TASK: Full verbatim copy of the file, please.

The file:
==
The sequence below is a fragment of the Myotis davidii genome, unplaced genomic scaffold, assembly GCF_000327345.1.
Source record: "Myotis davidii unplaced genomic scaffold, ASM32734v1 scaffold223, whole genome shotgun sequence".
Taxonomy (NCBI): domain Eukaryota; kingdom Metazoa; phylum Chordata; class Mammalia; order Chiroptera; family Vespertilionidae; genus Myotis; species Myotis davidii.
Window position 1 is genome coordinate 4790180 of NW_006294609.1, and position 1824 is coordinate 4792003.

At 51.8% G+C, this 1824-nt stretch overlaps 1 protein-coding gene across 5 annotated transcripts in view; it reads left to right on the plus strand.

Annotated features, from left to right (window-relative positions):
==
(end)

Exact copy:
The sequence below is a fragment of the Myotis davidii genome, unplaced genomic scaffold, assembly GCF_000327345.1.
Source record: "Myotis davidii unplaced genomic scaffold, ASM32734v1 scaffold223, whole genome shotgun sequence".
Taxonomy (NCBI): domain Eukaryota; kingdom Metazoa; phylum Chordata; class Mammalia; order Chiroptera; family Vespertilionidae; genus Myotis; species Myotis davidii.
Window position 1 is genome coordinate 4790180 of NW_006294609.1, and position 1824 is coordinate 4792003.

At 51.8% G+C, this 1824-nt stretch overlaps 1 protein-coding gene across 5 annotated transcripts in view; it reads left to right on the plus strand.

Annotated features, from left to right (window-relative positions):